With Election Day just a week away, the candidates in the 3rd Congressional District debated on MPR News' Daily Circuit program Tuesday.
Host Kerri Miller moderated the discussion between Republican incumbent Rep. Erik Paulsen and his DFL opponent, Brian Barnes.
Paulsen is running for his third term in the district that includes western Minneapolis suburbs, while Barnes is a political newbie who's running his first campaign.
Both men portrayed themselves as being somewhat independent of their parties. But on one of the central issues of this election, whether the Bush-era tax cuts should be allowed to expire on those earning more than $250,000 a year, both candidates back their parties' positions.
"We should not be raising taxes in this tough economy on anyone," Paulsen said.
Mentioning his work on the tax-writing Ways and Means Committee, Paulsen instead called for tax reform to expand the tax base, which he said could encourage economic growth and increase government revenues.
Barnes countered quickly.
"When you say 'expanding the tax base,' what you're basically saying is you're going to tax seniors and soldiers," Barnes said. "It may not be a tax increase on upper-income people, but it's a tax increase on somebody."
While President Barack Obama is prepared to allow taxes to rise on those making more than $250,000, Barnes said he believed only those making more than a $1 million a year should get a tax hike.
Barnes said the extra revenue should be used to reduce the deficit and pay down the national debt.
On the subject of taxes, Paulsen was asked whether he had signed the "no new taxes" pledge organized by long-time Washington anti-tax activist Grover Norquist.
"I signed the pledge once back in the 1990s, I believe, in the state Legislature, and I think they carry that forward for life," Paulsen said. "I don't feel bound by any pledge from the perspective of a lifetime."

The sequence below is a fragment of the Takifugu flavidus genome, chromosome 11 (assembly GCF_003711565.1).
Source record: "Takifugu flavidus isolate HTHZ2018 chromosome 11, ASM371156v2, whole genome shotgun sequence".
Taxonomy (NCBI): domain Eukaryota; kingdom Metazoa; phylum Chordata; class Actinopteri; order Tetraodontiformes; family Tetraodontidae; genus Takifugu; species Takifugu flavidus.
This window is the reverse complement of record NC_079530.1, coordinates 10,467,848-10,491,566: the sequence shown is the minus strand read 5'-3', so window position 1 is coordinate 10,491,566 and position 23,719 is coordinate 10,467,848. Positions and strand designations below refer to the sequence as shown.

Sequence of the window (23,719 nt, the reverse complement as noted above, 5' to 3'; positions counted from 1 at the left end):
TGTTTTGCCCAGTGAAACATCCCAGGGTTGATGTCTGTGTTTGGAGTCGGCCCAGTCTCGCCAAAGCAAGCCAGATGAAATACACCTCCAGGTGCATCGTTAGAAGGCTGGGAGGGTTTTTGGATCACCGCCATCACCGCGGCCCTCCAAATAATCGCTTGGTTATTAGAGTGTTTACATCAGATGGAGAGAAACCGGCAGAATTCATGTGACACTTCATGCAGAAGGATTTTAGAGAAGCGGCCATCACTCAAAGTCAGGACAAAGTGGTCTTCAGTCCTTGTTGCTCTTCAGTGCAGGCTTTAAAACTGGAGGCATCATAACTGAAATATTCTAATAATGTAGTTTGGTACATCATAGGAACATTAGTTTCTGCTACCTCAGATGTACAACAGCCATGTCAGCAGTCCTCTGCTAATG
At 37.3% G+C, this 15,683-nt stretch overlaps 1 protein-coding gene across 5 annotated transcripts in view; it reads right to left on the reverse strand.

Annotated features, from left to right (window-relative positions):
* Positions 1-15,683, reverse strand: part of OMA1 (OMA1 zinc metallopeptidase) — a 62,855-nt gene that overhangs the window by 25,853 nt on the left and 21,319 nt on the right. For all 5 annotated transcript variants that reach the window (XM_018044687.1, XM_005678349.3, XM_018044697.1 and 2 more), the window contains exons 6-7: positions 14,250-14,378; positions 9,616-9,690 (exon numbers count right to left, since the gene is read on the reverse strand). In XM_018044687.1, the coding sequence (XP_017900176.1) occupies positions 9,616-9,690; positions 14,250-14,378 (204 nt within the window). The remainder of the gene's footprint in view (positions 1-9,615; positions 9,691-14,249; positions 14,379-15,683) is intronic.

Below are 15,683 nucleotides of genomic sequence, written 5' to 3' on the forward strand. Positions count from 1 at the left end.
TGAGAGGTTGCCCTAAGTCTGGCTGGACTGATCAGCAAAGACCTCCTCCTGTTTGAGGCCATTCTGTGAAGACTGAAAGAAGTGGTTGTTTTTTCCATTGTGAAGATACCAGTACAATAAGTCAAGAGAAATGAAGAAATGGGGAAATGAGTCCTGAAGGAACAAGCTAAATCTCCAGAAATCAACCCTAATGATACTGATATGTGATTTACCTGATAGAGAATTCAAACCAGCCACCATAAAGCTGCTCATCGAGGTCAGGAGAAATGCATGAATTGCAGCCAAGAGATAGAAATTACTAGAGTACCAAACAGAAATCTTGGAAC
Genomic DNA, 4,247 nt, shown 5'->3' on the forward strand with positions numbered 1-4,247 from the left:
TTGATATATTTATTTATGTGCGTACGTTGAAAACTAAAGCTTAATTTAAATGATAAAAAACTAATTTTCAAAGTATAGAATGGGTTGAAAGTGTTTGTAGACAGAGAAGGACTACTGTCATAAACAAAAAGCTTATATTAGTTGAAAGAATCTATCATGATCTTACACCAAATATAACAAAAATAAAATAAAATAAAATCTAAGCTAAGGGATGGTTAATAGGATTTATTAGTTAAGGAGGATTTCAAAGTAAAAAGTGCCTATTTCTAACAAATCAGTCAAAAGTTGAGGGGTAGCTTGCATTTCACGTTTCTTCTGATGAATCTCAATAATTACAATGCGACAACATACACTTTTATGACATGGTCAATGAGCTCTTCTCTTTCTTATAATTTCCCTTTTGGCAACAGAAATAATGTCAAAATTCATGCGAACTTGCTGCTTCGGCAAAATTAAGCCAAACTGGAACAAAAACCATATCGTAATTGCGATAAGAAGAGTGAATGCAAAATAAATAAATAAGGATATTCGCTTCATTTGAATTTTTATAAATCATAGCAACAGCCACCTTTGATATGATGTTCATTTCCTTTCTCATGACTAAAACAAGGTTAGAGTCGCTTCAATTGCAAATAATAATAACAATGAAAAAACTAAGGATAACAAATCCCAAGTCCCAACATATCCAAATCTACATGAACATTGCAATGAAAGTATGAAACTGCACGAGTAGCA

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While disagreeing on many fiscal issues, both agreed that big ticket military weapons programs could be scaled back to help lower the deficit.
Another point of agreement was nuclear energy. Both said that the use of nuclear power should be expanded, a position that puts Barnes at odds with the DFL's party platform.
With many Republicans contest the scientific consensus that human activity is contributing to global warming, Paulsen was asked about his views on the matter.
"I'm not a scientist; I couldn't tell you if it's actually because of human activities," Paulsen said.
Barnes responded by citing a past interview where Paulsen said he wasn't smart enough to weigh in on the science of global warming.
"To me, I want people in Congress who are smart enough to understand this," Barnes said.
The candidates also tangled over abortion. Paulsen said he opposes abortion except in cases of rape, incest or when the mother's life is in danger.
Some Republican congressional candidates this year have taken to opposing abortion under almost any conditions.
Barnes disagreed and said he believes women, and not the government, should decide whether to have an abortion.
There's been no polling in this race and political handicappers say Paulsen's seat is safe. He leads Barnes in one important metric: money. As of mid-October, Paulsen's campaign had more than $700,000 in the bank, ten times as much as Barnes.
Submit your questions for the next debate at The Daily Circuit blog.